Prior Infection Does Not Improve Survival against the Amphibian Disease Chytridiomycosis
Web of Science
AuthorCashins, SD; Grogan, LF; McFadden, M; Hunter, D; Harlow, PS; Berger, L; Skerratt, LF
Source TitlePLoS One
PublisherPUBLIC LIBRARY SCIENCE
Document TypeJournal Article
CitationsCashins, S. D., Grogan, L. F., McFadden, M., Hunter, D., Harlow, P. S., Berger, L. & Skerratt, L. F. (2013). Prior Infection Does Not Improve Survival against the Amphibian Disease Chytridiomycosis. PLOS ONE, 8 (2), https://doi.org/10.1371/journal.pone.0056747.
Access StatusOpen Access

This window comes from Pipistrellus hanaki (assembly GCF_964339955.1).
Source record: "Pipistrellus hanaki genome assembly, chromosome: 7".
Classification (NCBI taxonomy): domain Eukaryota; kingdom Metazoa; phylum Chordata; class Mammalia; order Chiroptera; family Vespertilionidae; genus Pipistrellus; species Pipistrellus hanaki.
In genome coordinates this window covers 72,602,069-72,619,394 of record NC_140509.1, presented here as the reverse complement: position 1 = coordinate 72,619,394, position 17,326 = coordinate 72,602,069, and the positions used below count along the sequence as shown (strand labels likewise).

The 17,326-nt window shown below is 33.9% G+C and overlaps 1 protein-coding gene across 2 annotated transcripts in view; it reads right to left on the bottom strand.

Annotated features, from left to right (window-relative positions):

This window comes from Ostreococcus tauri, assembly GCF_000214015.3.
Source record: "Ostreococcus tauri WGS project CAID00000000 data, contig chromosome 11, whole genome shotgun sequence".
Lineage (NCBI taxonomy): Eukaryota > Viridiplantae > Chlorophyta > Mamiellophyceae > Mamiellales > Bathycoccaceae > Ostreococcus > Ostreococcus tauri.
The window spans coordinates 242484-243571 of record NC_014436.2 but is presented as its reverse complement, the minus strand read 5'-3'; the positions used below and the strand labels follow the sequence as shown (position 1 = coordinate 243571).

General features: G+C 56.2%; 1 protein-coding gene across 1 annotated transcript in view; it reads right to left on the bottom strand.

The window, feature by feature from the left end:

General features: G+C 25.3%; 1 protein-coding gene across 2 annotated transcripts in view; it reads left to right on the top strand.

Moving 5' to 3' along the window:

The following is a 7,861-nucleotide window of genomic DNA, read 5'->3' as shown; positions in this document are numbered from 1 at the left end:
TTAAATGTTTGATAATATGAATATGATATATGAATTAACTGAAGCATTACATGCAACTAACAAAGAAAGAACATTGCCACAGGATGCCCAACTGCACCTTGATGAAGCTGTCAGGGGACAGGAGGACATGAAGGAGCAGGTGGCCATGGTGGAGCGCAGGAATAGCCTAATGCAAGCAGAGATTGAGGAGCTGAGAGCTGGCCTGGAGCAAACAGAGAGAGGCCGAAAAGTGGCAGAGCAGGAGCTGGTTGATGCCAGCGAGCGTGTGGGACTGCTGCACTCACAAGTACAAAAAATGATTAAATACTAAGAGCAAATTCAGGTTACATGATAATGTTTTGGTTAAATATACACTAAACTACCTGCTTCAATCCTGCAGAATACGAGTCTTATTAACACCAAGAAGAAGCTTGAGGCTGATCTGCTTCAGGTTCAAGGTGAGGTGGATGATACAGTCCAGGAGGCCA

Many amphibians have declined globally due to introduction of the pathogenic fungus Batrachochytrium dendrobatidis (Bd). Hundreds of species, many in well-protected habitats, remain as small populations at risk of extinction. Currently the only proven conservation strategy is to maintain species in captivity to be reintroduced at a later date. However, methods to abate the disease in the wild are urgently needed so that reintroduced and wild animals can survive in the presence of Bd. Vaccination has been widely suggested as a potential strategy to improve survival. We used captive-bred offspring of critically endangered booroolong frogs (Litoria booroolongensis) to test if vaccination in the form of prior infection improves survival following re exposure. We infected frogs with a local Bd isolate, cleared infection after 30 days (d) using itraconazole just prior to the onset of clinical signs, and then re-exposed animals to Bd at 110 d. We found prior exposure had no effect on survival or infection intensities, clearly showing that real infections do not stimulate a protective adaptive immune response in this species. This result supports recent studies suggesting Bd may evade or suppress host immune functions. Our results suggest vaccination is unlikely to be useful in mitigating chytridiomycosis. However, survival of some individuals from all experimental groups indicates existence of protective innate immunity. Understanding and promoting this innate resistance holds potential for enabling species recovery.
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